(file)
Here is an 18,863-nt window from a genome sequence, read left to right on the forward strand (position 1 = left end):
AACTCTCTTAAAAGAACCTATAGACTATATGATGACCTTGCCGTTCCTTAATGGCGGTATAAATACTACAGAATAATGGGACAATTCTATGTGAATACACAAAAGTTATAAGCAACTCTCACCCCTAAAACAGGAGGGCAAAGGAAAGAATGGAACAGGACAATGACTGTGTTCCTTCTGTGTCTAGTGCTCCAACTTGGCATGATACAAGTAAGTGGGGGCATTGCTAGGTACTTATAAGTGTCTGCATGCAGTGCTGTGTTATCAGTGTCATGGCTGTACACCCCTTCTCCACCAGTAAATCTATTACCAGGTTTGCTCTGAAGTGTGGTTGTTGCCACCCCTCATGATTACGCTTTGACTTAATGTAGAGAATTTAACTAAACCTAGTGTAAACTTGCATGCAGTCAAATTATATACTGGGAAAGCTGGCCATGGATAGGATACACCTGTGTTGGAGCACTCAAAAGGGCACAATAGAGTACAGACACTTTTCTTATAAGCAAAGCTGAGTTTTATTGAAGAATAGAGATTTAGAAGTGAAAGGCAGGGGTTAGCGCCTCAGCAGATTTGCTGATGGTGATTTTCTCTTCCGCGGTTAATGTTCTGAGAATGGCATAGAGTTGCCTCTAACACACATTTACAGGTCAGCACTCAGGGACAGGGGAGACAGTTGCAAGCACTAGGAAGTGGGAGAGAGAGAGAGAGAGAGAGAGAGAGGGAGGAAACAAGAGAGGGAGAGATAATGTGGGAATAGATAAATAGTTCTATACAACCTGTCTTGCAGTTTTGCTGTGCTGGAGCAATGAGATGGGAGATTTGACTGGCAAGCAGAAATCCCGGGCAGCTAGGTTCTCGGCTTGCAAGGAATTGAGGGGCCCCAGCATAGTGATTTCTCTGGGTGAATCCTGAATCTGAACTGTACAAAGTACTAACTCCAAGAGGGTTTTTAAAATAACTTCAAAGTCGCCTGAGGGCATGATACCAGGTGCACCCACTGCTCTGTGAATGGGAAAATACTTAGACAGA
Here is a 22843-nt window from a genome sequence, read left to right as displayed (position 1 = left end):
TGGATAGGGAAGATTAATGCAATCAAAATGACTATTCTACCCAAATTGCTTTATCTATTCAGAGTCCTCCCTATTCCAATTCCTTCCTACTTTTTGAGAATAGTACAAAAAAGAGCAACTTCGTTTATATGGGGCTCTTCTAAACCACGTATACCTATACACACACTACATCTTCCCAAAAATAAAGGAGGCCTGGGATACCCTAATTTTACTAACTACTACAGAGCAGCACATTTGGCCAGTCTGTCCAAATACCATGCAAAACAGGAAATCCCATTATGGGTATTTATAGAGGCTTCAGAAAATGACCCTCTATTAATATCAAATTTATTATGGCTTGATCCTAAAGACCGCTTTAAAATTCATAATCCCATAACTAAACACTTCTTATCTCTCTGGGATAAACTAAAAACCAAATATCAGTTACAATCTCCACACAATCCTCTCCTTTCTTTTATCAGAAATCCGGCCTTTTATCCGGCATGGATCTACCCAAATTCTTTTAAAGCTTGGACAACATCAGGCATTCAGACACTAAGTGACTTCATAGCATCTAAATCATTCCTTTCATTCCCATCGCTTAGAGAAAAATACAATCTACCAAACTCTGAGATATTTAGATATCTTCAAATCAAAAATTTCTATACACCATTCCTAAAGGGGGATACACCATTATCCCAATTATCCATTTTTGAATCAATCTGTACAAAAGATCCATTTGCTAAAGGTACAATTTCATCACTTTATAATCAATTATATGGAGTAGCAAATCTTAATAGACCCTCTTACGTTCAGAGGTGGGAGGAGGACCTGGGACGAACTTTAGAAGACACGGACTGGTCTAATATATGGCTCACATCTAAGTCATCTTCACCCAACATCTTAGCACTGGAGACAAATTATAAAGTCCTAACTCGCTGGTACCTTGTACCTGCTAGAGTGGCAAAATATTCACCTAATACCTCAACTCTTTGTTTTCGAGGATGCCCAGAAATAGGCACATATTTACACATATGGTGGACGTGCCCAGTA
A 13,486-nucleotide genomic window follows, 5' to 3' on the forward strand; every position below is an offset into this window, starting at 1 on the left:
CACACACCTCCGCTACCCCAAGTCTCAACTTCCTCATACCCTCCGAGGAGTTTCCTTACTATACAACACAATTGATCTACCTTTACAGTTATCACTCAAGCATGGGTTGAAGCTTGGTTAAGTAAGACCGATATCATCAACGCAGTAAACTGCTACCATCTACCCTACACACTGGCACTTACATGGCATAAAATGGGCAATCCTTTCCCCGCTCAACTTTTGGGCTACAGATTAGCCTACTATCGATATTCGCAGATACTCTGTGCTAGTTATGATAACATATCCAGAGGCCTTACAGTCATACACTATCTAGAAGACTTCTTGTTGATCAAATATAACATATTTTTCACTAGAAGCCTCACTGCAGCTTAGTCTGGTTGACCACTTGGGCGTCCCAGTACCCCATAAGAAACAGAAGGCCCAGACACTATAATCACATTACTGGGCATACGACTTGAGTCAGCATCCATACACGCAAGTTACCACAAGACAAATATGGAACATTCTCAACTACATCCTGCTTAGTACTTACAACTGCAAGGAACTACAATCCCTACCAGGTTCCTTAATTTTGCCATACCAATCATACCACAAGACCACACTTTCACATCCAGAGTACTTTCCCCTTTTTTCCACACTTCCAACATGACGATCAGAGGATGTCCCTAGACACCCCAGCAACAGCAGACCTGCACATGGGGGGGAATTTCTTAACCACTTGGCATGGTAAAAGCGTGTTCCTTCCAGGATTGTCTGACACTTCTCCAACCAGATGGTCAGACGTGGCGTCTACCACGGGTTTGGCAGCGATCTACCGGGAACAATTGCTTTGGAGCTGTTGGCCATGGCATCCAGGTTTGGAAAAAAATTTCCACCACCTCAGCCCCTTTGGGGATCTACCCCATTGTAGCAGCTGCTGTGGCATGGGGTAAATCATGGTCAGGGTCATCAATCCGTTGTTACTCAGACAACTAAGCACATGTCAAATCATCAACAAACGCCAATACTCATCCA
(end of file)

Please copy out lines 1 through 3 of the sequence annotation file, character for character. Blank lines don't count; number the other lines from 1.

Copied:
Here is an 18,863-nt window from a genome sequence, read left to right on the forward strand (position 1 = left end):
AACTCTCTTAAAAGAACCTATAGACTATATGATGACCTTGCCGTTCCTTAATGGCGGTATAAATACTACAGAATAATGGGACAATTCTATGTGAATACACAAAAGTTATAAGCAACTCTCACCCCTAAAACAGGAGGGCAAAGGAAAGAATGGAACAGGACAATGACTGTGTTCCTTCTGTGTCTAGTGCTCCAACTTGGCATGATACAAGTAAGTGGGGGCATTGCTAGGTACTTATAAGTGTCTGCATGCAGTGCTGTGTTATCAGTGTCATGGCTGTACACCCCTTCTCCACCAGTAAATCTATTACCAGGTTTGCTCTGAAGTGTGGTTGTTGCCACCCCTCATGATTACGCTTTGACTTAATGTAGAGAATTTAACTAAACCTAGTGTAAACTTGCATGCAGTCAAATTATATACTGGGAAAGCTGGCCATGGATAGGATACACCTGTGTTGGAGCACTCAAAAGGGCACAATAGAGTACAGACACTTTTCTTATAAGCAAAGCTGAGTTTTATTGAAGAATAGAGATTTAGAAGTGAAAGGCAGGGGTTAGCGCCTCAGCAGATTTGCTGATGGTGATTTTCTCTTCCGCGGTTAATGTTCTGAGAATGGCATAGAGTTGCCTCTAACACACATTTACAGGTCAGCACTCAGGGACAGGGGAGACAGTTGCAAGCACTAGGAAGTGGGAGAGAGAGAGAGAGAGAGAGAGAGAGGGAGGAAACAAGAGAGGGAGAGATAATGTGGGAATAGATAAATAGTTCTATACAACCTGTCTTGCAGTTTTGCTGTGCTGGAGCAATGAGATGGGAGATTTGACTGGCAAGCAGAAATCCCGGGCAGCTAGGTTCTCGGCTTGCAAGGAATTGAGGGGCCCCAGCATAGTGATTTCTCTGGGTGAATCCTGAATCTGAACTGTACAAAGTACTAACTCCAAGAGGGTTTTTAAAATAACTTCAAAGTCGCCTGAGGGCATGATACCAGGTGCACCCACTGCTCTGTGAATGGGAAAATACTTAGACAGA
Here is a 22843-nt window from a genome sequence, read left to right as displayed (position 1 = left end):